Dame Zaha Hadid

Dame Zaha Hadid. A lecture by Anthea Streeter

Anthea began her fascinating and informative  lecture saying that Zaha Hadid died suddenly in 2016 when she was at her peak – having 36 ongoing projects in 21 countries ! An incredible success story. She had been awarded a gold medal from the RIBA – awarded to people who have made a major influence on architecture. One of the distinguishing features of her designs was her  use of diagonals rather than the conventional right angles and this made architecture more exciting.

She was born in Baghdad to a wealthy family. At school she excelled at Maths and her family sent her to a boarding school in England. From there she studied maths at the American University of Beirut and then in 1972 she went to the Architectural Association School of Architecture, where she studied under Rem Koolhaus who found her an inspirational student. Her 4th. year project was a painting of a hotel in the form of a bridge,  inspired by the Russian suprematist artist, Kazimir Malevich. During the 1920s Malevich had made some white structures which he called Architecton which was a source of inspiration to Zaha.

Zaha came top of all the students passing out from the School of Architecture in 1977 with this painting. The  hotel was designed to be on Hungerford Bridge and the links with Malevich’s Architecton are clear.


She was given a lectureship at the School of Architecture and in 1982 she achieved her first milestone by winning her first competition with a design for the Hong Kong Leisure Club on The Peak in Hong Kong (although it was never built)

The use of diagonals in this design are clear to see.

In the early 1980s Zaha set up her own practice and in 1990 she received her first commission – to build a Fire Station for the Vitra Furniture Company in Weil am Rhein in Germany.

It was one of her first designs to be built but when it was completed in 1993 there was no longer a need for a Fire Station so a concrete wall was added where the Fire Engines would have been .

In 1994 Zaha designed the Opera House in Cardiff, but it was never built as the government decided not to put forward the money.

In 1997 Zaha won a competition to design a Centre for Contemporary Art in Cincinnati.

For this design Zaha won the Pritzer prize for Architecture.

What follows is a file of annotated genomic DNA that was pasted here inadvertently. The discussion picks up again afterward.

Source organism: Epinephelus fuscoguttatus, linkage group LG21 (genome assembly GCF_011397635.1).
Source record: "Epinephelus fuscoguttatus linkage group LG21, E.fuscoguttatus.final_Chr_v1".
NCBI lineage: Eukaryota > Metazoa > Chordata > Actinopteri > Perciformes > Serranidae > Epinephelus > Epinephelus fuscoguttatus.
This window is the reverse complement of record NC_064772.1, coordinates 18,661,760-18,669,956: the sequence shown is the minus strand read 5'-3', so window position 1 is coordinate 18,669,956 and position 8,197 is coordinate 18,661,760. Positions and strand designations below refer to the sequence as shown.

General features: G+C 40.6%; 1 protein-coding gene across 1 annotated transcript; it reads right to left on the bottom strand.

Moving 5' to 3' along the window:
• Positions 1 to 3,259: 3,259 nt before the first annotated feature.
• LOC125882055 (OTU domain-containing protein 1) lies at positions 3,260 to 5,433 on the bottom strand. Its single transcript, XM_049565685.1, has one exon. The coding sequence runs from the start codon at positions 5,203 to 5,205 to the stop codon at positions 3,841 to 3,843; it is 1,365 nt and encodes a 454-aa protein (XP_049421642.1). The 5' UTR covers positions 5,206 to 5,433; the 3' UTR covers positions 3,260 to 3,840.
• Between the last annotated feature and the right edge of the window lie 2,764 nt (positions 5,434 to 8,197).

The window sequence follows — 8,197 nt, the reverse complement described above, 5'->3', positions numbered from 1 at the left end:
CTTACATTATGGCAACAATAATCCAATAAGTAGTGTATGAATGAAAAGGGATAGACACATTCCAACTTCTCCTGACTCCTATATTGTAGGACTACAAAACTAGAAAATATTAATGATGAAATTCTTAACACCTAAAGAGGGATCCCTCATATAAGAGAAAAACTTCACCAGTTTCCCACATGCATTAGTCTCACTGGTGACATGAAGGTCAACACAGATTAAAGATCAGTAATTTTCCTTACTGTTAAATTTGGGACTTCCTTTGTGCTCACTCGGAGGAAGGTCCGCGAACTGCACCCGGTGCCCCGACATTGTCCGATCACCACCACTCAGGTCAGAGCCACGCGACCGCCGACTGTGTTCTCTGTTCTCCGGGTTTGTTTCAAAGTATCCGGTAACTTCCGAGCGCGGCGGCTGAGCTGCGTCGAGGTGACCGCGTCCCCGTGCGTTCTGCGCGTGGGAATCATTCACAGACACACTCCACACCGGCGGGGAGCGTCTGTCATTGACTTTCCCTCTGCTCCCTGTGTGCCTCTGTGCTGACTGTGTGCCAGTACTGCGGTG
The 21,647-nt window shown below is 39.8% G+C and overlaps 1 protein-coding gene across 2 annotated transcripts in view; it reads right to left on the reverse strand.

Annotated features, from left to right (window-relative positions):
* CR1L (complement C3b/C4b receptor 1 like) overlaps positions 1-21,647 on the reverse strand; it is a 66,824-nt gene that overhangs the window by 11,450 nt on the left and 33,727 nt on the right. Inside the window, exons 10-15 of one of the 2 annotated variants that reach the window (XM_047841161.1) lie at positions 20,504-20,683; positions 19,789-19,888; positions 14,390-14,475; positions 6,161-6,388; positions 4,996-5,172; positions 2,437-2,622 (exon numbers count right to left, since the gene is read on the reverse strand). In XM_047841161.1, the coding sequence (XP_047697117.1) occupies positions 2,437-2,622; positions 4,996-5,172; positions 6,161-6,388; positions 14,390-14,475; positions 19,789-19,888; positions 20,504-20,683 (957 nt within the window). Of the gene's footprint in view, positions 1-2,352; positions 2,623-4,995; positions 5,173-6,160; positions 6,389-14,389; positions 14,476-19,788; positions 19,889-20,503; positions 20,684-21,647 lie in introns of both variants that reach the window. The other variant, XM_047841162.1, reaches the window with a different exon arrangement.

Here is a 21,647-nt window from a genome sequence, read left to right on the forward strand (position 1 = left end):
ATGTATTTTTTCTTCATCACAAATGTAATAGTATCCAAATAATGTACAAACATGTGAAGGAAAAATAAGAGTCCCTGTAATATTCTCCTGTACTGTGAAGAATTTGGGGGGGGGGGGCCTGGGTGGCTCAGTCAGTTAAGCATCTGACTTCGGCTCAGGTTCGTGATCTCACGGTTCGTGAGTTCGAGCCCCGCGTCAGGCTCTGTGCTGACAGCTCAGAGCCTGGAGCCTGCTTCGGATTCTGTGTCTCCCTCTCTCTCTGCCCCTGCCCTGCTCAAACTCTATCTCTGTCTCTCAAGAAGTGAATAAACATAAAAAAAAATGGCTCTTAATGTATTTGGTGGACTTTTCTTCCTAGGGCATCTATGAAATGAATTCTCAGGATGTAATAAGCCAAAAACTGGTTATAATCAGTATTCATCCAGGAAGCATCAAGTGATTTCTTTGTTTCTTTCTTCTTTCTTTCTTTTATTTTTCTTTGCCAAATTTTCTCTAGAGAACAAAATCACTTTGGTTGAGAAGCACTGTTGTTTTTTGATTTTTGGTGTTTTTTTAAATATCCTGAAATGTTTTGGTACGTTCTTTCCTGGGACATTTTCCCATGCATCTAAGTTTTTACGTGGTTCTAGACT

In 1998 Zaha won a competition to design a Contemporary Art Museum in Rome which became known as the Maxxi.

Where the interior is as breathtaking as the exterior. The theme throughout is one of a sense of movement and flow.


Zaha’s design for a new ski jump at Innsbruck was rather controversial as it stood out in strong contrast to the surrounding mountains. It was designed not only as a ski jump but also a cafe with a 360 degree view of the mountains. The design gives a sense of movement and speed.

In 2000 Zaha designed another building in Germany – the Phaeno Science Centre in Wolfsburg. Zaha wanted the space underneath to be full of activity and each of the cone shaped pillars that support the building contains a shop, a cafe or an entrance.

Then in 2003 -2010 her design for the Gangzhou opera House was built. Throughout  the whole design there were no right angles.It was comprised of two buildings – one contained the theatre whilst the other housed the restaurants and shops.

and again the interior was as spectacular as the exterior.

Zaha was commissioned again by Innsbruck to build 4 stations on the Nordpark Cable Railway – 2004-2007 The design  shows how Zaha’s buildings often had just minimal contact with the ground.

In 2001 Zaha designed the Maggie Centre at the Victoria Hospital in Fife. The hospital was for cancer sufferers and Zaha was keen to ensure that her design instilled calm and peace.

Another design by Zaha in Scotland was the Riverside Muse in Glasgow – with its non-uniform peaks and troughs.

In 2006 Zaha was commisioned to design the Aquatics centre for the London Olympics. 

The building looked like a wave but extra seating had to be added for the Olympics but these were removed once the Olympics had finished.

In 2008 Zaha deigned a building for the University of Economics and Business in Vienna, with  walls  sloping  at  35  degrees

The wonderful interior was beautifully lit and the acoustics were very clever which meant that inside the building it was incredibly quiet.

Probably Zaha’s most famous famous building was the Heydar Allayer Centre in Baku in Azerbaijan – designed in 2007. It was called her Queen of Curves. The people of Azerbaijan  were so proud of it and kept it beautifully.

Part of the design incorporated wedges of landscaping . There was also a very unusual staircase with slithers of light, probably inspired by the work of Malevich.

Another amazing interior was designed by Zaha for the Hotel Puerta in Madrid. Anthea concluded her lecture showing us images of the Zaha Hadid Gallery in London

and her apartment in Miami.

Anthea’s lecture gave us a very comprehensible insight into the work of an amazing architect. The lecture was made the more instructive by Anthea shoving us pictures of the buildings from many angles.

Zaha Hadid, as Anthea concluded, died suddenly at the peak of her career and was a great loss to architecture around the world. I am sure many of us will look further into Zaha Hadid’s work and if possible visit some of the buildings